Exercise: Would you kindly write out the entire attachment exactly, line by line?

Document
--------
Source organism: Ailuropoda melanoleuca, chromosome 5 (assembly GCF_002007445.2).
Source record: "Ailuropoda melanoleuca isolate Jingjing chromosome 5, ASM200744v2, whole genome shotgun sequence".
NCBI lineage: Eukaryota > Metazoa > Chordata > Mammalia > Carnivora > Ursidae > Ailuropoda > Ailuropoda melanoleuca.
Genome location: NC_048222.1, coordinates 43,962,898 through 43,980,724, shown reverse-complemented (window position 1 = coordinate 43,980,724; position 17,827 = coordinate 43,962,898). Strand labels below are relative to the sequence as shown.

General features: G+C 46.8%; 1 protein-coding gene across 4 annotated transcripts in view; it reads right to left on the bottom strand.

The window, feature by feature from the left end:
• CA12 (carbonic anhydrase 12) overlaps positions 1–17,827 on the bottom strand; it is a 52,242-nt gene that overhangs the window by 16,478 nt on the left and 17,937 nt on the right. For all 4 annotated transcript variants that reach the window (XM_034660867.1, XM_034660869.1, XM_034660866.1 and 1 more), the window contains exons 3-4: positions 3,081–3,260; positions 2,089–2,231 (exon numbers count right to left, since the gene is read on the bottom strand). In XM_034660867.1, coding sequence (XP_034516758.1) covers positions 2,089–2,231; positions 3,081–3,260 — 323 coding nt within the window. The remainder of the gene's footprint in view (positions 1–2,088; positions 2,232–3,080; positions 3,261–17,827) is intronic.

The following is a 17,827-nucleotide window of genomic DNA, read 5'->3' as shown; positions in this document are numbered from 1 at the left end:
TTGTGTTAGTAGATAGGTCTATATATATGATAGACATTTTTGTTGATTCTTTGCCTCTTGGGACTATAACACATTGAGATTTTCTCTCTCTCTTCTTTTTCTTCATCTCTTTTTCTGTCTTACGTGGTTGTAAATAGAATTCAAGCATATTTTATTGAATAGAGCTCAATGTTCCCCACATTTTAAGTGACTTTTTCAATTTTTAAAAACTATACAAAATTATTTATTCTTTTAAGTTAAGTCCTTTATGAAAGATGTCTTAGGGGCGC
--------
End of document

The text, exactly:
Source organism: Ailuropoda melanoleuca, chromosome 5 (assembly GCF_002007445.2).
Source record: "Ailuropoda melanoleuca isolate Jingjing chromosome 5, ASM200744v2, whole genome shotgun sequence".
NCBI lineage: Eukaryota > Metazoa > Chordata > Mammalia > Carnivora > Ursidae > Ailuropoda > Ailuropoda melanoleuca.
Genome location: NC_048222.1, coordinates 43,962,898 through 43,980,724, shown reverse-complemented (window position 1 = coordinate 43,980,724; position 17,827 = coordinate 43,962,898). Strand labels below are relative to the sequence as shown.

General features: G+C 46.8%; 1 protein-coding gene across 4 annotated transcripts in view; it reads right to left on the bottom strand.

The window, feature by feature from the left end:
• CA12 (carbonic anhydrase 12) overlaps positions 1–17,827 on the bottom strand; it is a 52,242-nt gene that overhangs the window by 16,478 nt on the left and 17,937 nt on the right. For all 4 annotated transcript variants that reach the window (XM_034660867.1, XM_034660869.1, XM_034660866.1 and 1 more), the window contains exons 3-4: positions 3,081–3,260; positions 2,089–2,231 (exon numbers count right to left, since the gene is read on the bottom strand). In XM_034660867.1, coding sequence (XP_034516758.1) covers positions 2,089–2,231; positions 3,081–3,260 — 323 coding nt within the window. The remainder of the gene's footprint in view (positions 1–2,088; positions 2,232–3,080; positions 3,261–17,827) is intronic.

The following is a 17,827-nucleotide window of genomic DNA, read 5'->3' as shown; positions in this document are numbered from 1 at the left end:
TTGTGTTAGTAGATAGGTCTATATATATGATAGACATTTTTGTTGATTCTTTGCCTCTTGGGACTATAACACATTGAGATTTTCTCTCTCTCTTCTTTTTCTTCATCTCTTTTTCTGTCTTACGTGGTTGTAAATAGAATTCAAGCATATTTTATTGAATAGAGCTCAATGTTCCCCACATTTTAAGTGACTTTTTCAATTTTTAAAAACTATACAAAATTATTTATTCTTTTAAGTTAAGTCCTTTATGAAAGATGTCTTAGGGGCGC